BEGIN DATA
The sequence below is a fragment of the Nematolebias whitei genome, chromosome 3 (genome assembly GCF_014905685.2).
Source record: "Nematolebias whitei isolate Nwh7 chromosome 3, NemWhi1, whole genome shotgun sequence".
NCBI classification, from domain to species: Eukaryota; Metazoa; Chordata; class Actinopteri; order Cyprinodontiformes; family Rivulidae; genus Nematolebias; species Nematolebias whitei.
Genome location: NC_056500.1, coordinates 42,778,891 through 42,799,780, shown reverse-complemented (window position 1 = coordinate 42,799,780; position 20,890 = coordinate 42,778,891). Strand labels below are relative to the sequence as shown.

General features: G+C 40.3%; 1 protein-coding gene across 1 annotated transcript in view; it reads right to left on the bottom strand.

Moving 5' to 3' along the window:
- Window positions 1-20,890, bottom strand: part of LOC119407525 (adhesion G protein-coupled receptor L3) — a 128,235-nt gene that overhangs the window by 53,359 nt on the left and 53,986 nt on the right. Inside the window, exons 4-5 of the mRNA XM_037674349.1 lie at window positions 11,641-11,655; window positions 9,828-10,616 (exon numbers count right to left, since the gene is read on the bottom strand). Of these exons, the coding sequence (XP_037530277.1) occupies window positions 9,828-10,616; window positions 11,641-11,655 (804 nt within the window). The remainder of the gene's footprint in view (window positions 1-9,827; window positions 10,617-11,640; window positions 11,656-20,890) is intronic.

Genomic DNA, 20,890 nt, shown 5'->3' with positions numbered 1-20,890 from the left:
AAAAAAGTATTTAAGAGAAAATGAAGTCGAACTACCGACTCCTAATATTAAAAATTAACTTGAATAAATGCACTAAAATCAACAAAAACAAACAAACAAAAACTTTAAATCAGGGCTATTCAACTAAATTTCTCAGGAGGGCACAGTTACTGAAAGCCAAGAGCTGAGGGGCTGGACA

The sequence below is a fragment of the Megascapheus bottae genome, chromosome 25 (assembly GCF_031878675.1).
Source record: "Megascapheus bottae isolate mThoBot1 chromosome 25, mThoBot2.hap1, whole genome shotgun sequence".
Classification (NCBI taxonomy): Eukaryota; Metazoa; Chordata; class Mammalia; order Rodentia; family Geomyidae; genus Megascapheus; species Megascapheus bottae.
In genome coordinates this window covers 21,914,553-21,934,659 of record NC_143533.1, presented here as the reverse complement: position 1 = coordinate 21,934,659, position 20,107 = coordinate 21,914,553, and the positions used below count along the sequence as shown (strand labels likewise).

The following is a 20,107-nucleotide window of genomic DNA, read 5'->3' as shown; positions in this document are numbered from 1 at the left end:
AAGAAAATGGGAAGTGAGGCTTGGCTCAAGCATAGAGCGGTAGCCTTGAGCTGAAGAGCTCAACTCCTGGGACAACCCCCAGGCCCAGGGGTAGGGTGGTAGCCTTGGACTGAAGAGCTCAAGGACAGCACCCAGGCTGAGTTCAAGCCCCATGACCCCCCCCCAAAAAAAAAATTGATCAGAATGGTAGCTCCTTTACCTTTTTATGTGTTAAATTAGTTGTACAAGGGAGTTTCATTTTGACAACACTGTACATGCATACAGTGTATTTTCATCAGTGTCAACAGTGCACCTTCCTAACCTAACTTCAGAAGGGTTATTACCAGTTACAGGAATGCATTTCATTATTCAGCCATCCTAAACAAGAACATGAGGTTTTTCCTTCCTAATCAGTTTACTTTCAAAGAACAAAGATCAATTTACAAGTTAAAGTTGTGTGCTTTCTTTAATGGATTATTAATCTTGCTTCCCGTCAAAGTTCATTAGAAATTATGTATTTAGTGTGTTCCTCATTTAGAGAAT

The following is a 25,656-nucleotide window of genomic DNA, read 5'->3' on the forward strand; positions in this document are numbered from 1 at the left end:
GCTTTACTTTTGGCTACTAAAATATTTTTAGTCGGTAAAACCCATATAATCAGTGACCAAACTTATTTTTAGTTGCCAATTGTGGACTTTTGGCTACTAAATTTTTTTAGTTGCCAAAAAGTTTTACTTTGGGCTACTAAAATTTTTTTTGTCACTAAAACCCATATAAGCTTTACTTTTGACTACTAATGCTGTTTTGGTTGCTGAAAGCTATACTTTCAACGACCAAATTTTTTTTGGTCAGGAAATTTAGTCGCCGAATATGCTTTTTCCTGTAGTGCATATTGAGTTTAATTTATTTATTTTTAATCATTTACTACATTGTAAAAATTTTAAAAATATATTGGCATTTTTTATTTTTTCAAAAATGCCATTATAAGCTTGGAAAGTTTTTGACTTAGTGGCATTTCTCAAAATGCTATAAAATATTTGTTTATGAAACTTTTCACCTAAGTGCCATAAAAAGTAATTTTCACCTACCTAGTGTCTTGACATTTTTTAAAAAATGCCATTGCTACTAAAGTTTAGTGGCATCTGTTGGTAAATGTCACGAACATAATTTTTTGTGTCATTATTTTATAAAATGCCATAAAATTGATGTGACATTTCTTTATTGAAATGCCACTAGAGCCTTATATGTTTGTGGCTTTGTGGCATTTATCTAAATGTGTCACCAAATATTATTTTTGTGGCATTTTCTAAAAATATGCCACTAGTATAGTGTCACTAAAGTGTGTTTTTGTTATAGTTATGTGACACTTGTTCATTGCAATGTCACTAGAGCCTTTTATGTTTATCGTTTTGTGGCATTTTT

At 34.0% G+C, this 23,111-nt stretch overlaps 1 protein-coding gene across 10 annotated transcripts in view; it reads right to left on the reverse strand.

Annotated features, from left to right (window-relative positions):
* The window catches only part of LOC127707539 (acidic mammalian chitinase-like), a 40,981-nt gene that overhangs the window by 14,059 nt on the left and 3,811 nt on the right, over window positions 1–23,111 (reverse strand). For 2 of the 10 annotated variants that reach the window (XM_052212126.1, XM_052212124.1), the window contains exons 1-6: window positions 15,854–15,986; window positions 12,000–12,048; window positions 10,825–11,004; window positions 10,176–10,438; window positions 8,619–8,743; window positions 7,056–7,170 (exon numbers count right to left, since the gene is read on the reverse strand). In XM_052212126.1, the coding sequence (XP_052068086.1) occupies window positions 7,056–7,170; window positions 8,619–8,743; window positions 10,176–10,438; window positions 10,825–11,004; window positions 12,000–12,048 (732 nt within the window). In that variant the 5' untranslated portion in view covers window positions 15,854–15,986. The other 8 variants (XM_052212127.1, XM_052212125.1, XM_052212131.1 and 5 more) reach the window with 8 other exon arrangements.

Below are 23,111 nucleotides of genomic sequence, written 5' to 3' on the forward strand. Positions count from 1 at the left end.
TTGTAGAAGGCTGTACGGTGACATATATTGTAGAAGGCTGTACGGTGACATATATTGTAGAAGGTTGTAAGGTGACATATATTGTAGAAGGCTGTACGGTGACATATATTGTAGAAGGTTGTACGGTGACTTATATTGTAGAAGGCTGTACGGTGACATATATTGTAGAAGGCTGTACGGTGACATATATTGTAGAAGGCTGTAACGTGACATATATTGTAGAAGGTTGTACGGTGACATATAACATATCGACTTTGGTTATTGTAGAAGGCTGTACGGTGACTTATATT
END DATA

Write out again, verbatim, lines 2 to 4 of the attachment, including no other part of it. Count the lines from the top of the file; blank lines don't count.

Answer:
Source record: "Nematolebias whitei isolate Nwh7 chromosome 3, NemWhi1, whole genome shotgun sequence".
NCBI classification, from domain to species: Eukaryota; Metazoa; Chordata; class Actinopteri; order Cyprinodontiformes; family Rivulidae; genus Nematolebias; species Nematolebias whitei.
Genome location: NC_056500.1, coordinates 42,778,891 through 42,799,780, shown reverse-complemented (window position 1 = coordinate 42,799,780; position 20,890 = coordinate 42,778,891). Strand labels below are relative to the sequence as shown.